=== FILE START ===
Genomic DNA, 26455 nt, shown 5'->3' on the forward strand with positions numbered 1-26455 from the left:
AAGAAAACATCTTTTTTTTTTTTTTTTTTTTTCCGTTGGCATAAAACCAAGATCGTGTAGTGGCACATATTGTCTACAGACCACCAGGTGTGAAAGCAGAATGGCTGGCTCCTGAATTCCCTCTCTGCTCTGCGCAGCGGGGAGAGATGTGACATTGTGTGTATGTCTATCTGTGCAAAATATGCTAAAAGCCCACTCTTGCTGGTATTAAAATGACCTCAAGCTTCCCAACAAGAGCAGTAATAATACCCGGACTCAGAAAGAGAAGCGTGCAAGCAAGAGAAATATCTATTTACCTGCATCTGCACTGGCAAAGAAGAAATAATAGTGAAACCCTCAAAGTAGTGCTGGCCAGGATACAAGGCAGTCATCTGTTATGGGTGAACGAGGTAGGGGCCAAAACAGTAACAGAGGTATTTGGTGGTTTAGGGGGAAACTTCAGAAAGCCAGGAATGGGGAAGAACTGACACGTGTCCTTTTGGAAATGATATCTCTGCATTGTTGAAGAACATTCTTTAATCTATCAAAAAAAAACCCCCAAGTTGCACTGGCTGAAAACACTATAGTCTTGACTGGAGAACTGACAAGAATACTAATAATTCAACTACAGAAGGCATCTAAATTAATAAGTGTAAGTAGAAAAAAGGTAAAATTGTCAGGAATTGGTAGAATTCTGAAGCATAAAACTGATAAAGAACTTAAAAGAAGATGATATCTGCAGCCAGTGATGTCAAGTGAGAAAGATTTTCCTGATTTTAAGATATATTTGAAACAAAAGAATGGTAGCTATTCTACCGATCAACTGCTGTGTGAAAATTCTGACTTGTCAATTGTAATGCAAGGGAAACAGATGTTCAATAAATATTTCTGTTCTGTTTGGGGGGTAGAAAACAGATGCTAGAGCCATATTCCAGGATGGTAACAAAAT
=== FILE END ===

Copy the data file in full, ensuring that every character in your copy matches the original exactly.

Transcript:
Genomic DNA, 26455 nt, shown 5'->3' on the forward strand with positions numbered 1-26455 from the left:
AAGAAAACATCTTTTTTTTTTTTTTTTTTTTTCCGTTGGCATAAAACCAAGATCGTGTAGTGGCACATATTGTCTACAGACCACCAGGTGTGAAAGCAGAATGGCTGGCTCCTGAATTCCCTCTCTGCTCTGCGCAGCGGGGAGAGATGTGACATTGTGTGTATGTCTATCTGTGCAAAATATGCTAAAAGCCCACTCTTGCTGGTATTAAAATGACCTCAAGCTTCCCAACAAGAGCAGTAATAATACCCGGACTCAGAAAGAGAAGCGTGCAAGCAAGAGAAATATCTATTTACCTGCATCTGCACTGGCAAAGAAGAAATAATAGTGAAACCCTCAAAGTAGTGCTGGCCAGGATACAAGGCAGTCATCTGTTATGGGTGAACGAGGTAGGGGCCAAAACAGTAACAGAGGTATTTGGTGGTTTAGGGGGAAACTTCAGAAAGCCAGGAATGGGGAAGAACTGACACGTGTCCTTTTGGAAATGATATCTCTGCATTGTTGAAGAACATTCTTTAATCTATCAAAAAAAAACCCCCAAGTTGCACTGGCTGAAAACACTATAGTCTTGACTGGAGAACTGACAAGAATACTAATAATTCAACTACAGAAGGCATCTAAATTAATAAGTGTAAGTAGAAAAAAGGTAAAATTGTCAGGAATTGGTAGAATTCTGAAGCATAAAACTGATAAAGAACTTAAAAGAAGATGATATCTGCAGCCAGTGATGTCAAGTGAGAAAGATTTTCCTGATTTTAAGATATATTTGAAACAAAAGAATGGTAGCTATTCTACCGATCAACTGCTGTGTGAAAATTCTGACTTGTCAATTGTAATGCAAGGGAAACAGATGTTCAATAAATATTTCTGTTCTGTTTGGGGGGTAGAAAACAGATGCTAGAGCCATATTCCAGGATGGTAACAAAAT